France Maintains Key Ban on Monsanto’s GMO Maize Crops
In another massive victory against Monsanto and the spread of genetically modified crops, French Prime Minister Jean-Marc Ayraul has announced that the nation will be maintaining a key ban on the only remaining GMO currently allowed in Europe. Known as Monsanto’s GMO maize crops, or MON810 maize, the original ban was brought forth back in March following the French court’s previous annulment on a November ban.
Thanks to activism by French citizens and serious political outcry, Monsanto is now effectively blocked from Europe’s gigantic marketplace. This is even more true when you consider that France is the largest agricultural producer in Europe. This move by such a large and influential nation will surely lead to similar legislation throughout the rest of the globe.
This decision comes in the face of emormous pressure from Monsanto to 'soften' its stance on GMOs (see first link). Monsanto has significant pull within governments around the globe, with the United States in particular being the ‘launch pad’ for the biotechnology movement. We now know thanks to WikiLeaks that United States ambassadors have actually threatened nations opposed to Monsanto’s GMO maize crops, going as far as to threaten them with ‘military-style trade wars’. When considering that this is but one leak, it is very concerning.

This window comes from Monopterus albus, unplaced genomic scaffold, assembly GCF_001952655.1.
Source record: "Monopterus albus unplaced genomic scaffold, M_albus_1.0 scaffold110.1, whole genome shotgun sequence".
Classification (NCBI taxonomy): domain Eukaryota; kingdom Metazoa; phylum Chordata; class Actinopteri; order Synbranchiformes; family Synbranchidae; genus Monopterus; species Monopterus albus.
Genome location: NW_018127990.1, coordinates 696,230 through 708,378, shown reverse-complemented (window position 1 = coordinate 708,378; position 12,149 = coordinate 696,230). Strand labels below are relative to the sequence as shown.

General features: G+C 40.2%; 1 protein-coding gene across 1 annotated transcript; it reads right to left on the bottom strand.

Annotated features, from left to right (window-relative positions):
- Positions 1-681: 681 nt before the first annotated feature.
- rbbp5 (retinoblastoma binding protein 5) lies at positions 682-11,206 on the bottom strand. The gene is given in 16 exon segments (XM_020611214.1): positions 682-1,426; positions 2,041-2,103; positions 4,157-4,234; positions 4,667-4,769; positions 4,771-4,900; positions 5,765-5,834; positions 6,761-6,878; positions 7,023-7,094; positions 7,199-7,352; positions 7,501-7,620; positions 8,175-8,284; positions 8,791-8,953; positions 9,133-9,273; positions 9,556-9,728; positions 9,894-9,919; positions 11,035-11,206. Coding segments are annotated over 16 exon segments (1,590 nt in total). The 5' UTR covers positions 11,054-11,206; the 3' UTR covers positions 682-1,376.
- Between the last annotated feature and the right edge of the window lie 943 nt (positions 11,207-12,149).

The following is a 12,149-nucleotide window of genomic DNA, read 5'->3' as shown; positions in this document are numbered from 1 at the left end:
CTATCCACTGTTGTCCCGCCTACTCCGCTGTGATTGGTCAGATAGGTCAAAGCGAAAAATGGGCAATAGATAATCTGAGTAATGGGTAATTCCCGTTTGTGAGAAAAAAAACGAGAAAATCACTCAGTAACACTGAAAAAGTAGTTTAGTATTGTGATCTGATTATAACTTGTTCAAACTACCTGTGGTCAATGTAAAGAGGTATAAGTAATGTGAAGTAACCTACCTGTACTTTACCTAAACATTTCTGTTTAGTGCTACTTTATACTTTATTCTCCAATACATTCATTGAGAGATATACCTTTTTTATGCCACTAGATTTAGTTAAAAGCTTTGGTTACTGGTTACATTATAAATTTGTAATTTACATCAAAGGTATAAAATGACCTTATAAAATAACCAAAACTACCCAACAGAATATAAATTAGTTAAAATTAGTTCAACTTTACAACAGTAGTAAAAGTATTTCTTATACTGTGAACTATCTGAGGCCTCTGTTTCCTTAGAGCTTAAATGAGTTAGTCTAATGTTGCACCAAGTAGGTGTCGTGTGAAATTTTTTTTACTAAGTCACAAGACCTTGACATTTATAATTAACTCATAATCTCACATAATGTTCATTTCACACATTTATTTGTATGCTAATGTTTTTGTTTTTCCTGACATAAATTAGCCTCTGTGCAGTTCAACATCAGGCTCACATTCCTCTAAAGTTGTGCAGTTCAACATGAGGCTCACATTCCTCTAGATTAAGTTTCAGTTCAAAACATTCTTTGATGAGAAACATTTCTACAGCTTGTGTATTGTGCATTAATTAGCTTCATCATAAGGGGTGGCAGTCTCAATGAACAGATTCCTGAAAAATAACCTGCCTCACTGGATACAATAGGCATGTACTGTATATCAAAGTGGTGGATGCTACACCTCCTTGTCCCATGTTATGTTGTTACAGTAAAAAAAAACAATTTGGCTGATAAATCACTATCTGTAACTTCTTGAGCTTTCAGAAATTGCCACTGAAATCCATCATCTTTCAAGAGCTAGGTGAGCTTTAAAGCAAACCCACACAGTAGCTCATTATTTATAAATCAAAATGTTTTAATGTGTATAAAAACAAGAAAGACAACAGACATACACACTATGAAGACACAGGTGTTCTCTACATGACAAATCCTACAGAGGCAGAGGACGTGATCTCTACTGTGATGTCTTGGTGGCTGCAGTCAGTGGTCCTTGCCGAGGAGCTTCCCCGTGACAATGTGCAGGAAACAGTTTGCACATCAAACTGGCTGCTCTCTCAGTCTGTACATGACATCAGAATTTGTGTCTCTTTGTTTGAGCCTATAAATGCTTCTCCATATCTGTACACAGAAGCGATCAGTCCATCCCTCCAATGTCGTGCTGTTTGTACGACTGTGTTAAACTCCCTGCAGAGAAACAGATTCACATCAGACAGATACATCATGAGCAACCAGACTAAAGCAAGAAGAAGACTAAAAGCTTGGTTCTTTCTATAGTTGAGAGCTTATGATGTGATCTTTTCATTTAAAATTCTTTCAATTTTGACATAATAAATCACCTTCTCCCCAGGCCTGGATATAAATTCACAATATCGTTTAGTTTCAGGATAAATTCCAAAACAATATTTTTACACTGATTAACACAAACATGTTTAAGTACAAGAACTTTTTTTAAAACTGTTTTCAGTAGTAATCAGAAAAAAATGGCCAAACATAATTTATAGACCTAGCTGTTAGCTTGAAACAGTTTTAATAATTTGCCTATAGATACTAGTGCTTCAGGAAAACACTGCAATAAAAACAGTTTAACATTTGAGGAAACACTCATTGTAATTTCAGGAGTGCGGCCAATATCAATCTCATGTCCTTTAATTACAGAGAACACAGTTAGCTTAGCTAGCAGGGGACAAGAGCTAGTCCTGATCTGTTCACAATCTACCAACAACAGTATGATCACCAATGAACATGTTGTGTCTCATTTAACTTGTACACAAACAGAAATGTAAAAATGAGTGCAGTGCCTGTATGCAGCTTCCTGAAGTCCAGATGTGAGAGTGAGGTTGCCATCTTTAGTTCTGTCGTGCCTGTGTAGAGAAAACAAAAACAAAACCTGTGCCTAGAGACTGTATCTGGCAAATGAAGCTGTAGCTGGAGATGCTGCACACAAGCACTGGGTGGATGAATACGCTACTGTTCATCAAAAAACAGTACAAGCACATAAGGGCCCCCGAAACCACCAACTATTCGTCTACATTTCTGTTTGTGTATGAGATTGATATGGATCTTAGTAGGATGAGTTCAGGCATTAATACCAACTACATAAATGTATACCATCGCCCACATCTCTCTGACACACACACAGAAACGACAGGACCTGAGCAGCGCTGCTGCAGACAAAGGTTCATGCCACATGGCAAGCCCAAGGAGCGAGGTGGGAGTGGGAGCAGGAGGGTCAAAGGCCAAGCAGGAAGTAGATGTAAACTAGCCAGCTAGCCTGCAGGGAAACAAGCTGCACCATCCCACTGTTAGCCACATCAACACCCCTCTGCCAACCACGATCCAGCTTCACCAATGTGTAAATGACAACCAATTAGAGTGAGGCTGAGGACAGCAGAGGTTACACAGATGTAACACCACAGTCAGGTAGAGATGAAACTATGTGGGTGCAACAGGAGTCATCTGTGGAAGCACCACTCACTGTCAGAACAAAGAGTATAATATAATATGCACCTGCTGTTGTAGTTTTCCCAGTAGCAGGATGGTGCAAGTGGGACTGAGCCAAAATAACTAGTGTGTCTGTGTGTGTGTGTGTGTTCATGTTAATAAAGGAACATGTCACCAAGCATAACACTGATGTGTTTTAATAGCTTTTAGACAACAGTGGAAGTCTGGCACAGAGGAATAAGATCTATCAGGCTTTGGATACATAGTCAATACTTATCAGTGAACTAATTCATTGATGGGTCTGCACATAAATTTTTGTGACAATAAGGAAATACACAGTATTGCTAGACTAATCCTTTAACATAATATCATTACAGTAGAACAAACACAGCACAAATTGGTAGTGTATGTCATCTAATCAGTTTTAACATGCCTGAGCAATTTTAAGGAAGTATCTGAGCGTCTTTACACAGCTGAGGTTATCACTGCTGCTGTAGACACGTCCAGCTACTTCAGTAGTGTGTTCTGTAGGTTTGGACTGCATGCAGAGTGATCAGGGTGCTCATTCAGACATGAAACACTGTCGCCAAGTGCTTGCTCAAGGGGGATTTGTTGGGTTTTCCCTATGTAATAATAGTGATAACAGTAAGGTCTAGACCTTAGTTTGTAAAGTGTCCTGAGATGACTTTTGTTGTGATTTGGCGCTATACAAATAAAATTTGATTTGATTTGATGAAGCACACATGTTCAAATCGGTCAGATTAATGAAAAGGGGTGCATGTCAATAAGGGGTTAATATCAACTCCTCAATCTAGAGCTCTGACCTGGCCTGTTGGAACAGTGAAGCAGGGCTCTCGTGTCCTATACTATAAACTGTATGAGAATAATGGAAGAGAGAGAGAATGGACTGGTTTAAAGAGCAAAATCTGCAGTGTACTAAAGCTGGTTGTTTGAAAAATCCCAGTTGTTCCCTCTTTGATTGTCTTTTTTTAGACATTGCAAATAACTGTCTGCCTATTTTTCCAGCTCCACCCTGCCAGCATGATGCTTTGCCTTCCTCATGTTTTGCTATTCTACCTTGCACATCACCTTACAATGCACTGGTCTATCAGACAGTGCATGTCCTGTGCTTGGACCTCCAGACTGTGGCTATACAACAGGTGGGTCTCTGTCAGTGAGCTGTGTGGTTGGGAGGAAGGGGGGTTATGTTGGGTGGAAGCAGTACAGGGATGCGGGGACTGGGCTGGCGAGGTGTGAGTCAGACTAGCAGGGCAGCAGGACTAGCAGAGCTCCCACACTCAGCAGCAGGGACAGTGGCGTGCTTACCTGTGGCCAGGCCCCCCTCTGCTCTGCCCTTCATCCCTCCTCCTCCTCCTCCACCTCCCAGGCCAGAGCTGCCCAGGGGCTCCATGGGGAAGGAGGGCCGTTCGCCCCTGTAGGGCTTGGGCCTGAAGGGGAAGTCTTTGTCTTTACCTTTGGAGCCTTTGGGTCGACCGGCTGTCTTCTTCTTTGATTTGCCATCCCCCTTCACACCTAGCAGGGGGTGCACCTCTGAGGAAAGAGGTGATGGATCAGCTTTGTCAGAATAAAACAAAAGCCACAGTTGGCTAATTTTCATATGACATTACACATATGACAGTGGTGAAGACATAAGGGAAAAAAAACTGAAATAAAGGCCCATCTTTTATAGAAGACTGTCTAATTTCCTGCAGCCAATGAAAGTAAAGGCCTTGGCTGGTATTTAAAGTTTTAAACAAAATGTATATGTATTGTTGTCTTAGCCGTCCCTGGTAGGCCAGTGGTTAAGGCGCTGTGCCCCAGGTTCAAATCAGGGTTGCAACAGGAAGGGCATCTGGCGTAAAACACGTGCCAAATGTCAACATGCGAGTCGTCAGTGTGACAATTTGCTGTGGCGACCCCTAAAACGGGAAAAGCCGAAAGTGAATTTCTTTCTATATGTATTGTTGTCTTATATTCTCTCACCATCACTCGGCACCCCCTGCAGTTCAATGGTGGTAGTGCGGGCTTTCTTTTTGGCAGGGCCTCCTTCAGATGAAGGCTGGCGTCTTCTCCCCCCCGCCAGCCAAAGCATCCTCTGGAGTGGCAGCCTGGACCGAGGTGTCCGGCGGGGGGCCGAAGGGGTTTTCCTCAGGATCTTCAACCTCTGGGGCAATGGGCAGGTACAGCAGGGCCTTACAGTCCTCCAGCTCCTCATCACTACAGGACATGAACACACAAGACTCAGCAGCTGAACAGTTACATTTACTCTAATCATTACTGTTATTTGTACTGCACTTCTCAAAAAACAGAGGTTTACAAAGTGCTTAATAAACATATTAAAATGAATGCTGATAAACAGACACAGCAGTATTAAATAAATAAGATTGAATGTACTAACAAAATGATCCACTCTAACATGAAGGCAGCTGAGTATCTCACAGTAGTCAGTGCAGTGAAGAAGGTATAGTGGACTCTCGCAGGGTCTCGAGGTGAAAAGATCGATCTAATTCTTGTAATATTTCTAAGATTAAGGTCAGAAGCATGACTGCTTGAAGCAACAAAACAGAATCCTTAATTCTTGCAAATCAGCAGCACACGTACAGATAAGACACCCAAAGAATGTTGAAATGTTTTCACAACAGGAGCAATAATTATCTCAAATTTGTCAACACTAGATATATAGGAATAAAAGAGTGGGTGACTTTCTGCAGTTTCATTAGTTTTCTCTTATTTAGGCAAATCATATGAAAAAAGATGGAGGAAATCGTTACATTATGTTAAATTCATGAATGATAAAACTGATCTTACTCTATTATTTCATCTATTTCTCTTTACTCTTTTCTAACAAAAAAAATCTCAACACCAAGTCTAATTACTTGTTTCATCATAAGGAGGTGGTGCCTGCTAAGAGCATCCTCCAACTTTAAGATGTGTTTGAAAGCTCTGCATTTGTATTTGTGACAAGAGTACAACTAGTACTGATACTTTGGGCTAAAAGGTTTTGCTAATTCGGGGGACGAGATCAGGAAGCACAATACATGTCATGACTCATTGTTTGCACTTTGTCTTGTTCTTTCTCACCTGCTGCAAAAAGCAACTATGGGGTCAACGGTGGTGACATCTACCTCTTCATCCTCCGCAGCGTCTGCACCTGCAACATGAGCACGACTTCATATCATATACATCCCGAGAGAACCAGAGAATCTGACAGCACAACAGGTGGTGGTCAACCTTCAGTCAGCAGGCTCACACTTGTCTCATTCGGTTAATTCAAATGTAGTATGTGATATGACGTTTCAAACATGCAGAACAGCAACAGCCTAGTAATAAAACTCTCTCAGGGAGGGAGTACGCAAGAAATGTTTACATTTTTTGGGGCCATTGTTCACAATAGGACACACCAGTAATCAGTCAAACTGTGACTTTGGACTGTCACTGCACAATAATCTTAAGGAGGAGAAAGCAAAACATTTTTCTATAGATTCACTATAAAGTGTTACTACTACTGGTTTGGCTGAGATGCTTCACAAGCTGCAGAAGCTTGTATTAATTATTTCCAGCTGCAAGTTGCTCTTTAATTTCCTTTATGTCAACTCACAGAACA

France has thwarted the political preasure and led the charge against Monsanto, even finding Monsanto guilty of ‘chemical poisoning’ earlier this year. According to the prime minister, the ruling was also part a wider plan to reduce the use of chemicals in farming.
Many countries have taken action against Monsanto and its many harmful creations. Peru has banned Monsanto’s GMOs for a total of 10 years, Hungary uprooted the company’s crops from its farmland, and even the agricultural giant California is seeking to label GMOs this November. From Agent Orange (known to kill 400,000 and cause 500,000 plus birth defects) to GMO maize, Monsanto’s time for experimentation may soon be up.